Recently I was helping a small business that is in the middle of a price war with a close competitor. The owner was afraid that they were losing money but didn’t know how much and in which jobs as they didn’t have a cost model for the business. The partners hadn’t talked about what to do if the business viability was seriously compromised.
The cost model was a relatively simple exercise as their business was not a complex one. The first thing they wanted to understand is what clients and which jobs were profitable. Once they were identified, it was a matter of focusing on expanding on the type of transactions and clients that were keeping the company going and making money. If you are a small company, your accountant and operations persons should be able to put together a cost model in a spreadsheet program. If you are a medium to large company you will probably need consultants and some costing software.
Of course, during a price war there may not be an option to focus on the profitable jobs or clients. Your competitor may be trying to increase their business at your expense precisely by targeting those jobs or clients. If you have a strong relationship with your clients you may be somewhat shielded from this scenario, but as other factors put pressure on your clients to reduce their own costs, you may be forced into a price war. Unfortunately, everything else being equal, a price war will be won by the company with the deepest pockets.
One way to try to avoid a price competition is to offer value added services. If before you only delivered your goods, maybe is time to make free installs. Or form some sort of customer rewards program – you don’t even have to do it yourself, there are companies that will run them for you. The caveat here is that the value added must be perceived by the client as sufficiently large as to offset your higher price. And even then, the short term gain (lower price) may be the only factor your client is focusing on.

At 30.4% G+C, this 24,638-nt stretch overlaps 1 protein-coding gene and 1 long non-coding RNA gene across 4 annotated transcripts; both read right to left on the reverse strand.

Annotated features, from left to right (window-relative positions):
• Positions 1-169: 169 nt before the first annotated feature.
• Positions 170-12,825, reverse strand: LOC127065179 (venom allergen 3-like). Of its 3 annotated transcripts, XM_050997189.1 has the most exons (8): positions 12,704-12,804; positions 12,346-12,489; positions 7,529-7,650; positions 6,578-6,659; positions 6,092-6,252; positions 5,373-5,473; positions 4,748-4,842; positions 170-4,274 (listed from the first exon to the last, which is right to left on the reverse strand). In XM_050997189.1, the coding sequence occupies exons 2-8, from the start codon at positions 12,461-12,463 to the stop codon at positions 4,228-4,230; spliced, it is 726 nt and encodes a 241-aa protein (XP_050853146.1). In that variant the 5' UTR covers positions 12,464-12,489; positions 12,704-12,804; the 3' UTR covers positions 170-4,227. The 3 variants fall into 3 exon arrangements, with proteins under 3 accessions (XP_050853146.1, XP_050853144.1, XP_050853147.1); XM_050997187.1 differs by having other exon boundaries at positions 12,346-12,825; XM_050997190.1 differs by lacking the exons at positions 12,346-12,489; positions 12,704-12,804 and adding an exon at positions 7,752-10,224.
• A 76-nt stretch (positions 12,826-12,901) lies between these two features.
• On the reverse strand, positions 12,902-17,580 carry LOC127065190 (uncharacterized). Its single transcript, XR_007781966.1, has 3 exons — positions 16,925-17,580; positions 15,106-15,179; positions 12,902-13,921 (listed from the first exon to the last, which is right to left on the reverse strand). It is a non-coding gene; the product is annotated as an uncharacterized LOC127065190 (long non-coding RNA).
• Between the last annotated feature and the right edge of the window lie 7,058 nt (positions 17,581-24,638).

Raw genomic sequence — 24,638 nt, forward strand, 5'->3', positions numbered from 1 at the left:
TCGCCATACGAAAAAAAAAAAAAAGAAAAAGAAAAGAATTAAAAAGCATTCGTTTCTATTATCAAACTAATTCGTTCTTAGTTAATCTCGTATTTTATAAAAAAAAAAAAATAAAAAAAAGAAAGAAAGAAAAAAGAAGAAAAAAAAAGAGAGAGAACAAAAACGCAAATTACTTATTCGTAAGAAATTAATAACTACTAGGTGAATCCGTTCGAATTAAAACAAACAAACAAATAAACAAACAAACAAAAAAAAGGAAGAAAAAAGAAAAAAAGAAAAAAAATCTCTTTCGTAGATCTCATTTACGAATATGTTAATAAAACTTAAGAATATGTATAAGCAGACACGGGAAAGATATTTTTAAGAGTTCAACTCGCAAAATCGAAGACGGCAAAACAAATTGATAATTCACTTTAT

Another thing to do is focus on new revenue streams. Can your product or service be applicable to other industries/clients? What about new uses for your product? Can your equipment be made to produce different products? If your focus is local, maybe you can expand regionally. The internet can help you reach customers from all over the world. Have you tried to reposition your product as a luxury item? Think Apple vs. everyone else. Luxury or premium brands can and do command a premium in price. What about niche markets? A new revenue stream may give you enough of an edge to survive until the worst is over.
Obviously you have to find ways to cut costs – it is imperative that you reexamine your operations and find ways to be more cost effective. Eliminate product lines that are not profitable today and may never be in the future. Much has been written about this so I won’t go into more detail here.
As important as figuring out ways to improve your cost structure and your business strategy, you also have to determine your exit strategy. Decide how much you are willing to lose before pulling the plug. If you can, set aside the money you are not willing to lose today. Have this talk with your business partners. Be realistic, not every business survives. So it is better to figure out your exit strategy now than when your money is depleted and there is no other choice but to fold.